Sinner – definition
Traditional legal Model – a sinner is someone who commits a sin as in “Whosoever committeth sin transgresseth also the law: for sin is the transgression of the law.” (1 John 3:4) However, many people would call someone a sinner only if they were particularly bad and significantly worse (in terms of visible acts) than themselves.
Biblical Healing Model – the Bible says that “all have sinned” (Rom 3:23) therefore all are sinners by nature even before they are sinners by action. A sinner is not a sinner merely because of an action. They are already sinners by inherited nature. However, that nature can change upon repentance, (a change of heart) at which point the person (while perhaps not sinless) has a different attitude towards God and could be referred to as a saint.
From a Modern Dictionary
1. a person who sins; transgressor.
Webster’s 1828 Dictionary
1. One that has voluntarily violated the divine law; a moral agent who has voluntarily disobeyed any divine precept, or neglected any known duty.
2. It is used in contradistinction to saint, to denote an unregenerate person; one who has not received the pardon of his sins.
Sinner Definition; What Does the Bible Say?
To many people, a sinner is just someone who commits more or worse sins (in their minds) than themselves. But the Bible says:
“For all have sinned, and come short of the glory of God;” (Rom 3:23)
If all have sinned, it is logical that all are sinners. But doesn’t “all” include young children, even babies? Have they sinned? Here is a similar verse:
“What then? are we better than they? No, in no wise: for we have before proved both Jews and Gentiles, that they are all under sin;” (Rom 3:9)
What does “under sin” mean? Perhaps under the guilt of sin or under condemnation for their sins? But what about a newborn who can’t be said to have committed an act of sin? Scripture is clear that a person is not held guilty for the sins of another:
“… The son shall not bear the iniquity of the father, neither shall the father bear the iniquity of the son: the righteousness of the righteous shall be upon him, and the wickedness of the wicked shall be upon him.” (Eze 18:20)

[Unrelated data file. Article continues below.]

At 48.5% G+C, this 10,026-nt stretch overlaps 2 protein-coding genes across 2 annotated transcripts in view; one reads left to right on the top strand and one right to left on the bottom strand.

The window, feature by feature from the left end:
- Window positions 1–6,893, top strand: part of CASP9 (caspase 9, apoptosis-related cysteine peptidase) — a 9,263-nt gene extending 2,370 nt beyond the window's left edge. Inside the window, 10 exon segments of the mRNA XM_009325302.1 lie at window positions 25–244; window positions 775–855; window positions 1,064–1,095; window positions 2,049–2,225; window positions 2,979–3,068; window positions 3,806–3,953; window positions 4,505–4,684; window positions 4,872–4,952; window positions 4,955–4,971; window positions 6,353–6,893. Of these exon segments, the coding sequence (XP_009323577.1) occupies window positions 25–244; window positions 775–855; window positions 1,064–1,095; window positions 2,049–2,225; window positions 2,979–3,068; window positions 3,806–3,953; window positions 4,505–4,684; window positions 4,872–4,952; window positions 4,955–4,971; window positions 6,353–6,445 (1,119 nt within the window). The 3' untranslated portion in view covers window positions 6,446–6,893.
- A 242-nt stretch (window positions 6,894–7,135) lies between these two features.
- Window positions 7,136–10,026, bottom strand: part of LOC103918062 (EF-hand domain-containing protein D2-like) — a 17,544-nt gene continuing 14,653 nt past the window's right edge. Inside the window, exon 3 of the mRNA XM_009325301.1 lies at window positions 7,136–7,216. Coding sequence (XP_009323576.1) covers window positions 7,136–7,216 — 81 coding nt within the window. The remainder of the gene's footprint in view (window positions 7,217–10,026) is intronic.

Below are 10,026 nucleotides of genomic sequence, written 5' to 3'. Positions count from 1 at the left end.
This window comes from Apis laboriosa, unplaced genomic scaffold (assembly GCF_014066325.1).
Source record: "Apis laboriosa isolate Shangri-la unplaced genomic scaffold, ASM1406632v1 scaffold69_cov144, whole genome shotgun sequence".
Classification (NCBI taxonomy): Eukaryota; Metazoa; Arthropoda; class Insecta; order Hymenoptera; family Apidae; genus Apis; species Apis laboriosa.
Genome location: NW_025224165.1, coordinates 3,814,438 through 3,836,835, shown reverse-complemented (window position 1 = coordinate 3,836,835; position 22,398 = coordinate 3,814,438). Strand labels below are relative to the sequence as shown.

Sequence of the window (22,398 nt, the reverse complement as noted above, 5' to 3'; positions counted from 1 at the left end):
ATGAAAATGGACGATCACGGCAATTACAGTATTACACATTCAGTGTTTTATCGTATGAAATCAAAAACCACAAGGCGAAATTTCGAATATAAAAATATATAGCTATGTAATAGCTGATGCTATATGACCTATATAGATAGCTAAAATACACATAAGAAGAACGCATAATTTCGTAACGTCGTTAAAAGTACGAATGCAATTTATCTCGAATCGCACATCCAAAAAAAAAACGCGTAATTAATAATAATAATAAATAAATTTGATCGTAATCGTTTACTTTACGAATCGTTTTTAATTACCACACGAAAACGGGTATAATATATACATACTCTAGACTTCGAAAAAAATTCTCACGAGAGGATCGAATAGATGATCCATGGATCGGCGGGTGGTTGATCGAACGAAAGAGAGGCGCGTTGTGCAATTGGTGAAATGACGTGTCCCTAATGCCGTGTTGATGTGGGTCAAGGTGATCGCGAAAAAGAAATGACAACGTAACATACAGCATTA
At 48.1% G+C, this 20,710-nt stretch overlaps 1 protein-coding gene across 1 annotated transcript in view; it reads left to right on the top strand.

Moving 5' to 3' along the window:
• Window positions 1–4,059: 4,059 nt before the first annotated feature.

So “all” cannot be considered guilty of having consciously committed a sinful act. But all are under the effects of the sinful nature they had no choice in receiving.
“Behold, I was shapen in iniquity; and in sin did my mother conceive me.” (Pa 51:5)
That verse is not saying that the act of conception is sinful but that the nature of that which is conceived is sinful. “In sin” could be “with a sinful nature.” With that fallen nature it is very easy to yield to sin with this result:
“For the wages of sin is death; but the gift of God is eternal life through Jesus Christ our Lord.” (Rom 6:23)
As death, in that verse, is contrasted with “eternal life,” the death being referred to is the eternal or second death. (Refer to The Lake of Fire and the Second Death ebook)
So in Romans 6:23 (“… the wages of sin is death …”) the death is not punishment for sin but the natural effects of having inherited a fallen, weakened nature making us more prone to sin leading to eternal death unless that nature is changed.
And note that the wages are not paid by God but by sin itself (as a consequence) as stated in this version:
“For sin pays its wage–death; but God’s free gift is eternal life in union with Christ Jesus our Lord.” (Rom 6:23, Good News Translation)
So, sinner, don’t think you are any better than someone else who has committed worse sins. We are all sinners – contaminated from conception with a sinful nature. What we all need is not simply more effort to stop from committing acts of sin (which is still good to do) but more effort to behold the glory and goodness in the character of God which will lead to repentance (Rom 2:4) and the change in nature from sinner to saint that we all need.
Return to the Character of God and the Gospel Glossary